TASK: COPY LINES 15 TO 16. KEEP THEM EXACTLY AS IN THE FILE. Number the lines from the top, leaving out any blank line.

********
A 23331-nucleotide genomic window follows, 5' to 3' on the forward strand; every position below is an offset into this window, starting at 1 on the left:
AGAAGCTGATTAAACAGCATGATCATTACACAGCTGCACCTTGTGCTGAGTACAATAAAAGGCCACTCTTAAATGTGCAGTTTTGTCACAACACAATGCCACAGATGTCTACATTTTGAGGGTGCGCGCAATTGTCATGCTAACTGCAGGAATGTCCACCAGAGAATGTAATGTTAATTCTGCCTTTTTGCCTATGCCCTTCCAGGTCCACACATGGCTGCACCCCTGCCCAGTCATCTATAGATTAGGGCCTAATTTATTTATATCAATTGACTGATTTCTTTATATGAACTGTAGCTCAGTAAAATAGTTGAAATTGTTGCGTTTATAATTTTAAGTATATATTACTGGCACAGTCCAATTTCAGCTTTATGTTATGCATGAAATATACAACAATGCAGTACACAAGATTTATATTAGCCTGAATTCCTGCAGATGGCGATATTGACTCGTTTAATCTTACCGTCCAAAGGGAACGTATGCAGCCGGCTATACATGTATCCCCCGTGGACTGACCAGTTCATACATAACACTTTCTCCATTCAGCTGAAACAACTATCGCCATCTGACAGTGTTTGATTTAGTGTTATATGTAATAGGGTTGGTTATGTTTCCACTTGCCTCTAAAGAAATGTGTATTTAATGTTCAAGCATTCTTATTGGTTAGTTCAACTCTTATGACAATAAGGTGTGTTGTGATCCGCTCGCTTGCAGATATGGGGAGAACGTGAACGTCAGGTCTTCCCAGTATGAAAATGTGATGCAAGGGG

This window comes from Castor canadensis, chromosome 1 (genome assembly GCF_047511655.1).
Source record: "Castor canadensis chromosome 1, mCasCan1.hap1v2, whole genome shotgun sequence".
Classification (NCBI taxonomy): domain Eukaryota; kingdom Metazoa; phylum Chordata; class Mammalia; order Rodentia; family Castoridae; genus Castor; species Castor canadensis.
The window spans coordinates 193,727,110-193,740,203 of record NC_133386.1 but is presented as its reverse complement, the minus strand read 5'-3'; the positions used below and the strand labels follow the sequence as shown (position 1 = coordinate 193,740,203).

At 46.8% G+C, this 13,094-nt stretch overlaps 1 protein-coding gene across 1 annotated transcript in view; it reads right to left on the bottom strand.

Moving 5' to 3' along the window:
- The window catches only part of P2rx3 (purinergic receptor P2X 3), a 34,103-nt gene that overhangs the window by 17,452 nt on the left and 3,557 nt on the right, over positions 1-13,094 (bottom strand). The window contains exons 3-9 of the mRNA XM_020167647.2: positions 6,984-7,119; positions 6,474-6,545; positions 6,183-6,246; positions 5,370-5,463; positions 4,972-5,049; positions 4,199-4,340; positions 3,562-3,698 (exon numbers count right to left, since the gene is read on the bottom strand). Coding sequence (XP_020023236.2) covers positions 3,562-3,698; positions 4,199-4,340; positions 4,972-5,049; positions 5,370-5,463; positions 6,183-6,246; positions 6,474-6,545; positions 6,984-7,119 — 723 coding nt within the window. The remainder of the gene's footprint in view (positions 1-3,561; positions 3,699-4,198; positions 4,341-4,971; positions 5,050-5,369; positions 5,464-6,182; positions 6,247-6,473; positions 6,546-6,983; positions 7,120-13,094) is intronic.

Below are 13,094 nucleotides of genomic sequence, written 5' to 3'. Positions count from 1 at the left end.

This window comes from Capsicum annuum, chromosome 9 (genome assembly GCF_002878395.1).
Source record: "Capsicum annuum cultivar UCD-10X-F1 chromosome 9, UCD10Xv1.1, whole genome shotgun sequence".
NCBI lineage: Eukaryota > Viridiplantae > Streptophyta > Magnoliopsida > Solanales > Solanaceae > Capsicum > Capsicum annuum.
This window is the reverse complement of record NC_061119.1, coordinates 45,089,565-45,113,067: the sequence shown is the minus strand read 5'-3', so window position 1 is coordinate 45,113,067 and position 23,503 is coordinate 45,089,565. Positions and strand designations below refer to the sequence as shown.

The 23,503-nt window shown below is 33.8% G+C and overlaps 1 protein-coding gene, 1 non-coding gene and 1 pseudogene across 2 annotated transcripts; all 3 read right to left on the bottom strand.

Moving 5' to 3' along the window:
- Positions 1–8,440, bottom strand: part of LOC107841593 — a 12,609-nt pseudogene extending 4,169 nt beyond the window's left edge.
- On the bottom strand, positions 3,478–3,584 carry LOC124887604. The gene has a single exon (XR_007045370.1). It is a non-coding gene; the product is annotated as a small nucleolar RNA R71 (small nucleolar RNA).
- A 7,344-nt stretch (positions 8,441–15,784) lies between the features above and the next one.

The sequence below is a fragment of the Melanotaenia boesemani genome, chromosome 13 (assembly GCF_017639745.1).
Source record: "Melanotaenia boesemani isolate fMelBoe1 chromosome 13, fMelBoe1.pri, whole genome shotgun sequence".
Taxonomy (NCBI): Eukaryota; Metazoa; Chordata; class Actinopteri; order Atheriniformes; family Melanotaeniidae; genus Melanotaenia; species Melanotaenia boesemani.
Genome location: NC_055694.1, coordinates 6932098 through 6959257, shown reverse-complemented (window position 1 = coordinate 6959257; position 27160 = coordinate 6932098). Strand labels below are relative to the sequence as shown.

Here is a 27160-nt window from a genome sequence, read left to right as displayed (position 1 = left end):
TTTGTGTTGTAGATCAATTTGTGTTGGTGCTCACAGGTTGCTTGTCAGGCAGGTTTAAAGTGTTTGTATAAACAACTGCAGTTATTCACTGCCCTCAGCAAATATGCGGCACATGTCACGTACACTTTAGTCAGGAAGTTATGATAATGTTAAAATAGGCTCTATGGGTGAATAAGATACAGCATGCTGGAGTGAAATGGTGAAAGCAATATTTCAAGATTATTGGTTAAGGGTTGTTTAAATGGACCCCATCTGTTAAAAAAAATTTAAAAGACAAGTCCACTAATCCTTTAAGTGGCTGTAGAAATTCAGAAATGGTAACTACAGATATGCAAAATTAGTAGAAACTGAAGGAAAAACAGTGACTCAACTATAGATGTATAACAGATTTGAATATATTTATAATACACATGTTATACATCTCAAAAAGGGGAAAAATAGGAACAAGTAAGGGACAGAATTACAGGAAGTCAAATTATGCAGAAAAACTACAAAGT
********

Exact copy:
The 23,503-nt window shown below is 33.8% G+C and overlaps 1 protein-coding gene, 1 non-coding gene and 1 pseudogene across 2 annotated transcripts; all 3 read right to left on the bottom strand.

Moving 5' to 3' along the window: